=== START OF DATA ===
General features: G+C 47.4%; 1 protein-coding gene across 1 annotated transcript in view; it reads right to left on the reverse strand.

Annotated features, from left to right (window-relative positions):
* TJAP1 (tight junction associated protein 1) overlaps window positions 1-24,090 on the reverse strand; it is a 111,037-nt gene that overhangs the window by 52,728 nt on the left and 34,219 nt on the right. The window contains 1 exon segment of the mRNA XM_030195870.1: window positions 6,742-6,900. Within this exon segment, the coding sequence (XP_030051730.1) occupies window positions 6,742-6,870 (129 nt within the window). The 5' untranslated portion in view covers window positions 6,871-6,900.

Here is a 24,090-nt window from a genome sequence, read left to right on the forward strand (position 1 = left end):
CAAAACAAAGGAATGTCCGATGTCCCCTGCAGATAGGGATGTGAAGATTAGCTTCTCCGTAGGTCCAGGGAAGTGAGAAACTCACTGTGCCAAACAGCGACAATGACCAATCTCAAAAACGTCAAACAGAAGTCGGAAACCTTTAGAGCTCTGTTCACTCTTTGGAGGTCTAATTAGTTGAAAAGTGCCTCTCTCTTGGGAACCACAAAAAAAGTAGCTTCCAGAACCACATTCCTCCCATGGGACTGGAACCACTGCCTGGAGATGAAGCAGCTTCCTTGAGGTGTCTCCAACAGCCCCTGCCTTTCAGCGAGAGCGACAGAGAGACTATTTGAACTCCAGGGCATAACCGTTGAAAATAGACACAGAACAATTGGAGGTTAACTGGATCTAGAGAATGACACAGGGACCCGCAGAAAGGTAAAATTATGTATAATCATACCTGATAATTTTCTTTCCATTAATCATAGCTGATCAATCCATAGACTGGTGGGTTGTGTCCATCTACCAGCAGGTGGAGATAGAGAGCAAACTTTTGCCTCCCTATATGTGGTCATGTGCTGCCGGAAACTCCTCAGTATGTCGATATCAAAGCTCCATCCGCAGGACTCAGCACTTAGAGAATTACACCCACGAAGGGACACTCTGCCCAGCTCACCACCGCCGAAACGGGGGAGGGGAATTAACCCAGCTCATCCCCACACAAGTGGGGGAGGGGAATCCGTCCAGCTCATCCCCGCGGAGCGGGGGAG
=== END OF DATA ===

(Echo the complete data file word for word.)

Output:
General features: G+C 47.4%; 1 protein-coding gene across 1 annotated transcript in view; it reads right to left on the reverse strand.

Annotated features, from left to right (window-relative positions):
* TJAP1 (tight junction associated protein 1) overlaps window positions 1-24,090 on the reverse strand; it is a 111,037-nt gene that overhangs the window by 52,728 nt on the left and 34,219 nt on the right. The window contains 1 exon segment of the mRNA XM_030195870.1: window positions 6,742-6,900. Within this exon segment, the coding sequence (XP_030051730.1) occupies window positions 6,742-6,870 (129 nt within the window). The 5' untranslated portion in view covers window positions 6,871-6,900.

Here is a 24,090-nt window from a genome sequence, read left to right on the forward strand (position 1 = left end):
CAAAACAAAGGAATGTCCGATGTCCCCTGCAGATAGGGATGTGAAGATTAGCTTCTCCGTAGGTCCAGGGAAGTGAGAAACTCACTGTGCCAAACAGCGACAATGACCAATCTCAAAAACGTCAAACAGAAGTCGGAAACCTTTAGAGCTCTGTTCACTCTTTGGAGGTCTAATTAGTTGAAAAGTGCCTCTCTCTTGGGAACCACAAAAAAAGTAGCTTCCAGAACCACATTCCTCCCATGGGACTGGAACCACTGCCTGGAGATGAAGCAGCTTCCTTGAGGTGTCTCCAACAGCCCCTGCCTTTCAGCGAGAGCGACAGAGAGACTATTTGAACTCCAGGGCATAACCGTTGAAAATAGACACAGAACAATTGGAGGTTAACTGGATCTAGAGAATGACACAGGGACCCGCAGAAAGGTAAAATTATGTATAATCATACCTGATAATTTTCTTTCCATTAATCATAGCTGATCAATCCATAGACTGGTGGGTTGTGTCCATCTACCAGCAGGTGGAGATAGAGAGCAAACTTTTGCCTCCCTATATGTGGTCATGTGCTGCCGGAAACTCCTCAGTATGTCGATATCAAAGCTCCATCCGCAGGACTCAGCACTTAGAGAATTACACCCACGAAGGGACACTCTGCCCAGCTCACCACCGCCGAAACGGGGGAGGGGAATTAACCCAGCTCATCCCCACACAAGTGGGGGAGGGGAATCCGTCCAGCTCATCCCCGCGGAGCGGGGGAG